Read a roundtable with its founders here, or see new stories in the Human Interest section. If you are reading this article, your kid probably doesn’t need preschool. One morning last September, my husband dragged himself out of bed at 5 a. The moonlit block was empty but for the first seeds of a sleepy line forming outside the school’s doors—he was the sixth person to the advantages of preschool education it.
It wouldn’t be New York if preschool admissions, or any admissions, were easy. Waldorf preschool versus a Montessori one, little Emma isn’t going to suffer either way. It’s hard to tease out the effects of preschool on a child. Part of the problem is self-selection: Compared with kids who skip preschool, kids who attend usually have more well-to-do, encouraging parents who read and do puzzles with them at home. But research suggests that parents who are financially comfortable tend to devote more resources and time to their kids, in part because they can. But what does all this have to do with preschool?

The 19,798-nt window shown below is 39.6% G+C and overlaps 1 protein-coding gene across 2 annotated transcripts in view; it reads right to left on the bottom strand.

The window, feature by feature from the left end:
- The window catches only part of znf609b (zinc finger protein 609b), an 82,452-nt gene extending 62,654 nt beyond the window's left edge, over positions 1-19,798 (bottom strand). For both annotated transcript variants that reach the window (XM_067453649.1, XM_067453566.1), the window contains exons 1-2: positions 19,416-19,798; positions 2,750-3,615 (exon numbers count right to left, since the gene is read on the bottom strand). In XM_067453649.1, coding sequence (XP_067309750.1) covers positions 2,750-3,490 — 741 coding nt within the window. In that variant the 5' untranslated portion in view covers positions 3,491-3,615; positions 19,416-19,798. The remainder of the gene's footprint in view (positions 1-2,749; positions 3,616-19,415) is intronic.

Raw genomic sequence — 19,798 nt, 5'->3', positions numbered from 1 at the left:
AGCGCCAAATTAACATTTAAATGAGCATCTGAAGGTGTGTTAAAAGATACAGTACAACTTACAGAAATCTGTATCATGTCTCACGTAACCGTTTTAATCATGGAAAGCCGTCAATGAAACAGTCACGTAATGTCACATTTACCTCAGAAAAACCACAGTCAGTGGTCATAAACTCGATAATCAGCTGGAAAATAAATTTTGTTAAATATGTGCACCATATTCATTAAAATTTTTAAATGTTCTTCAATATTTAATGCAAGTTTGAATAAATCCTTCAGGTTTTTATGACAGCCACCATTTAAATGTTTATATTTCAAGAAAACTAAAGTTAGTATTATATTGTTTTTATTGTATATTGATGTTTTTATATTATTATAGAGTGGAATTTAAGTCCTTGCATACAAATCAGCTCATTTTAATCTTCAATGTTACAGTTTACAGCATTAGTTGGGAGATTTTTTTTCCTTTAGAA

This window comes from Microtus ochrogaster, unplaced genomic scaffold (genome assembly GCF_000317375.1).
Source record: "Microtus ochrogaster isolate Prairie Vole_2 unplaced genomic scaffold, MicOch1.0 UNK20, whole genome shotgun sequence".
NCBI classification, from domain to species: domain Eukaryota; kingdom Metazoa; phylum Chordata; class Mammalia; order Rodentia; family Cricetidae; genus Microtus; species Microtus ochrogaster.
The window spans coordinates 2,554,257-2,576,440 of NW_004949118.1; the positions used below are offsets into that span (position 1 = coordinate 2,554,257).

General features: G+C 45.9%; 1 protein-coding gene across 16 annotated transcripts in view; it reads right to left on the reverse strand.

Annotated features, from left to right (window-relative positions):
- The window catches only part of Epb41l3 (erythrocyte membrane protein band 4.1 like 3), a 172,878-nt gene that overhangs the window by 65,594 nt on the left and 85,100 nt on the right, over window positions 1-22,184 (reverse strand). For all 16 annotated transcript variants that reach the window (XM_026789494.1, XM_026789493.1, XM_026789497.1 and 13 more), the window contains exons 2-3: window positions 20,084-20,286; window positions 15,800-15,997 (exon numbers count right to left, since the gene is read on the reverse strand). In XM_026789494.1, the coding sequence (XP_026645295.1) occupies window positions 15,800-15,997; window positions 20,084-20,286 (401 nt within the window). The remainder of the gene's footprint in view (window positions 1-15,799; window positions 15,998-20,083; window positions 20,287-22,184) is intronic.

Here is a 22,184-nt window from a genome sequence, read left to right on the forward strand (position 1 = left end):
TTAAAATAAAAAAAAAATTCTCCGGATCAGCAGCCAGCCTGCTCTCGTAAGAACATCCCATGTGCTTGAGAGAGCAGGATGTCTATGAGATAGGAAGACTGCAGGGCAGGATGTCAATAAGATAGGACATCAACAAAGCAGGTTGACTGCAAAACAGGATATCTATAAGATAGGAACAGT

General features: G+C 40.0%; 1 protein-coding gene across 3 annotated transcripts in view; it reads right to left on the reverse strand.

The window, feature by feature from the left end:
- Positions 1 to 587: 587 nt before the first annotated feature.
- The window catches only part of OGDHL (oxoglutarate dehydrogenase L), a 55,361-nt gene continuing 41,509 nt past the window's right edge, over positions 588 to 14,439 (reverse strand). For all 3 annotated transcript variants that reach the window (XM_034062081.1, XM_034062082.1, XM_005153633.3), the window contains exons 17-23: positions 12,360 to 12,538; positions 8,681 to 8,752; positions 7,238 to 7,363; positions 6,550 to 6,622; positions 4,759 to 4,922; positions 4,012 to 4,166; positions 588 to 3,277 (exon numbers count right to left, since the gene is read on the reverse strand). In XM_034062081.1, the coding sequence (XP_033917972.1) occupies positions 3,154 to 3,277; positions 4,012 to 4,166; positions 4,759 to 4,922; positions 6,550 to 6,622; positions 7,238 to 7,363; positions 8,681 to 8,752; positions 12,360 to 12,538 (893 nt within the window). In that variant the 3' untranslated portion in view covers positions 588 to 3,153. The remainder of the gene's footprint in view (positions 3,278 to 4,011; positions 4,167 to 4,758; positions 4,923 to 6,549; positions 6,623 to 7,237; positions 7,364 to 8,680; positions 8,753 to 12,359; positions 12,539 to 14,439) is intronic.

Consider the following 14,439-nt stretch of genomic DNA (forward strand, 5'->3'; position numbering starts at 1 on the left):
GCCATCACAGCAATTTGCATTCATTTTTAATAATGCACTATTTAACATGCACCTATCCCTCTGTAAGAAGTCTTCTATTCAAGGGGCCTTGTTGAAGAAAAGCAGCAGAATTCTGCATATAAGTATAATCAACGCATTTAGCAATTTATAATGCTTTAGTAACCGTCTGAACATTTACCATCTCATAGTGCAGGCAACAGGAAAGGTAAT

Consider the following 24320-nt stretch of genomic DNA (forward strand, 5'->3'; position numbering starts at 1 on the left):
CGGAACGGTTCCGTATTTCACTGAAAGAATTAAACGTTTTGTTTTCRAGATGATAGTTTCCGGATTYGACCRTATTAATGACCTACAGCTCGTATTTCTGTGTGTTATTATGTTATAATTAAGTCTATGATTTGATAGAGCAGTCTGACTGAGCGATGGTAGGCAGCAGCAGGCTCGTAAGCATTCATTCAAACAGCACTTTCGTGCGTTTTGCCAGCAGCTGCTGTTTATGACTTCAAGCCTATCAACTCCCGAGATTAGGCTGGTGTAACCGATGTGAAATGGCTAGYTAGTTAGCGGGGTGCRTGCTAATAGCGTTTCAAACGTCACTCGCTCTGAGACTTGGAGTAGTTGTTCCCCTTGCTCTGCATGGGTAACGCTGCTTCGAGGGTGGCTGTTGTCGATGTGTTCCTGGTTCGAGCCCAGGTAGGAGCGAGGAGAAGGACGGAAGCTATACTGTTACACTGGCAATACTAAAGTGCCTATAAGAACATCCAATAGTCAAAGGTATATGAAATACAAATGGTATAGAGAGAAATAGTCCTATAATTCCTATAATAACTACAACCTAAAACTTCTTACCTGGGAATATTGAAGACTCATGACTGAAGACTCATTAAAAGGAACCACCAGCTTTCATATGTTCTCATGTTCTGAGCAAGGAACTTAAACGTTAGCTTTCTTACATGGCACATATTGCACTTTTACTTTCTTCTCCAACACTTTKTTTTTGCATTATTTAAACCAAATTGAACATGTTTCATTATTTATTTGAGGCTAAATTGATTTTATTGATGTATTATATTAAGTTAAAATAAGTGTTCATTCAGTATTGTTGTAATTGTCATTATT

For instance, in a study published last year, University of Texas psychologist Elliot Tucker-Drob assessed a number of different characteristics in a group of more than 600 pairs of twins. A hell of a lot of math later, Tucker-Drob reported that the home environments of children who do not attend preschool have a much larger influence on kindergarten academic ability than do the home environments of preschoolers. This is not to say that parents who have money can do anything they want and their kids will be fine. We all know plenty of horrible adults who were once rich kids. So if preschool doesn’t really matter for advantaged kids, then the type of preschool matters even less.